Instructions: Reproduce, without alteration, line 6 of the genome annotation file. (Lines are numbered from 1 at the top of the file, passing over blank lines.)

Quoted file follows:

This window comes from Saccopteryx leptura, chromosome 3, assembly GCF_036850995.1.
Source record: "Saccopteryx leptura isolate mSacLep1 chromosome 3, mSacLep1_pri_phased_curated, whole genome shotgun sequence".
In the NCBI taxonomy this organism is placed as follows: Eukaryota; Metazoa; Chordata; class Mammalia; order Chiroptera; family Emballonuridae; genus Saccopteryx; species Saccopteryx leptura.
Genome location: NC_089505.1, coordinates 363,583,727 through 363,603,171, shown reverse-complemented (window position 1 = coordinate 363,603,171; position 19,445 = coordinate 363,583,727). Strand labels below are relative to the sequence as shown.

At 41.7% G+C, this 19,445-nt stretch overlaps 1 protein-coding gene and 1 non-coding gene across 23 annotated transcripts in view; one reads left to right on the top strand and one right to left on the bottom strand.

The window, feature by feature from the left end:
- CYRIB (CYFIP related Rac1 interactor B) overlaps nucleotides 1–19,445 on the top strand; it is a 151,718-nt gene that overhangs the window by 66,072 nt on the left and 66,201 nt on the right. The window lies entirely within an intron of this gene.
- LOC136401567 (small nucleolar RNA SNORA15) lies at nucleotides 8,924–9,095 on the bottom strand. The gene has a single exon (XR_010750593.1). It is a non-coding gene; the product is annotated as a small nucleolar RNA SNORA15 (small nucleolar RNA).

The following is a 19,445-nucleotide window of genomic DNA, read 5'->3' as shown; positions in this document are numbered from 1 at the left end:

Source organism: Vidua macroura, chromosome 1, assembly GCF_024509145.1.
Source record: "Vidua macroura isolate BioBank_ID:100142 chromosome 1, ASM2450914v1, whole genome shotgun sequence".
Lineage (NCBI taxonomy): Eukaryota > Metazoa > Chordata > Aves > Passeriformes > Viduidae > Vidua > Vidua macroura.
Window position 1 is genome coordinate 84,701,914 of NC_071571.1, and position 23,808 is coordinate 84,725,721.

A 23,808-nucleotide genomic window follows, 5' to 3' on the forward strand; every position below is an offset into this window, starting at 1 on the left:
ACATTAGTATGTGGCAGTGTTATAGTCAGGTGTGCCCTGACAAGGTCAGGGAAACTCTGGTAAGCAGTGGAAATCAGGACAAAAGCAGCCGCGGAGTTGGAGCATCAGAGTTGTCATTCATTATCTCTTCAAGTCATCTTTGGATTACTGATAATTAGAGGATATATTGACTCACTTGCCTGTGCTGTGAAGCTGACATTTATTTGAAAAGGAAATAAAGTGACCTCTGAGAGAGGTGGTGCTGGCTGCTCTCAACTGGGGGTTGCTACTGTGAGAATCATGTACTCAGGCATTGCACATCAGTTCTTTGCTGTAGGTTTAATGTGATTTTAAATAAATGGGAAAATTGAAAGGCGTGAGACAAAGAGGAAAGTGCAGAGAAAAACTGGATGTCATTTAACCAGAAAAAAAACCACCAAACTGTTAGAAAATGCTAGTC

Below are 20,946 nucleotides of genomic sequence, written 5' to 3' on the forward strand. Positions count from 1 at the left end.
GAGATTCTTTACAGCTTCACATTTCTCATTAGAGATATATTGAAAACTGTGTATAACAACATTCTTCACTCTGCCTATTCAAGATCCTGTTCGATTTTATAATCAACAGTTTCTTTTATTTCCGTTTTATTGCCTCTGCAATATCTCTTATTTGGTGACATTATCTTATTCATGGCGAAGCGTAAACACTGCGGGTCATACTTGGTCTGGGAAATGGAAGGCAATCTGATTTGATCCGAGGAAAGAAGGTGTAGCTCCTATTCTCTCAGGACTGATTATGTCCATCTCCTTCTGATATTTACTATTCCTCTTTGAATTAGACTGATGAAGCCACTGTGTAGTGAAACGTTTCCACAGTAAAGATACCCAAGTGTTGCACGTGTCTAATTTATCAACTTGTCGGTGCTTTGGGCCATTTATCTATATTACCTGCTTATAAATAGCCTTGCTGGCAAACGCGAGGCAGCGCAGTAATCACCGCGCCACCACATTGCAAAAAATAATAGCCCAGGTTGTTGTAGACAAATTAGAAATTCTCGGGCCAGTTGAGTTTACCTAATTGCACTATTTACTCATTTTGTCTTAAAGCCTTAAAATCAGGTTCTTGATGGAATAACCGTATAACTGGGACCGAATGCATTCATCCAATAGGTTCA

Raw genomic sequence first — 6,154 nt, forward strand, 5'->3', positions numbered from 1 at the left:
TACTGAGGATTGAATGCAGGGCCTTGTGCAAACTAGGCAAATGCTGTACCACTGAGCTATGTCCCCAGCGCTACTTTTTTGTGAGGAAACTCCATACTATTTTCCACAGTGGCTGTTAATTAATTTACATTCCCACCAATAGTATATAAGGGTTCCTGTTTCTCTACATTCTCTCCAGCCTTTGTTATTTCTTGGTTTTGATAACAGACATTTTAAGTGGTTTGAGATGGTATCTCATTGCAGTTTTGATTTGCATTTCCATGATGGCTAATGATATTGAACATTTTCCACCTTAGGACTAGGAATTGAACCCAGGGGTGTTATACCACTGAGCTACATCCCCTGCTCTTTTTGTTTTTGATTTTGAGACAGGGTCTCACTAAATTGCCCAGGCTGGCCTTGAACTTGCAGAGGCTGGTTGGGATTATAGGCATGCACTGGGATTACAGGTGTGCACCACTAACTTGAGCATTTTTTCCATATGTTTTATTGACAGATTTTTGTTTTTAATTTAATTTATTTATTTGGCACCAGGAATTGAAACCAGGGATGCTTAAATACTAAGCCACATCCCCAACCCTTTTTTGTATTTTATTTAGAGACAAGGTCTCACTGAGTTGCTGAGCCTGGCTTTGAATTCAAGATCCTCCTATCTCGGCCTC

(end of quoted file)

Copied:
The window, feature by feature from the left end: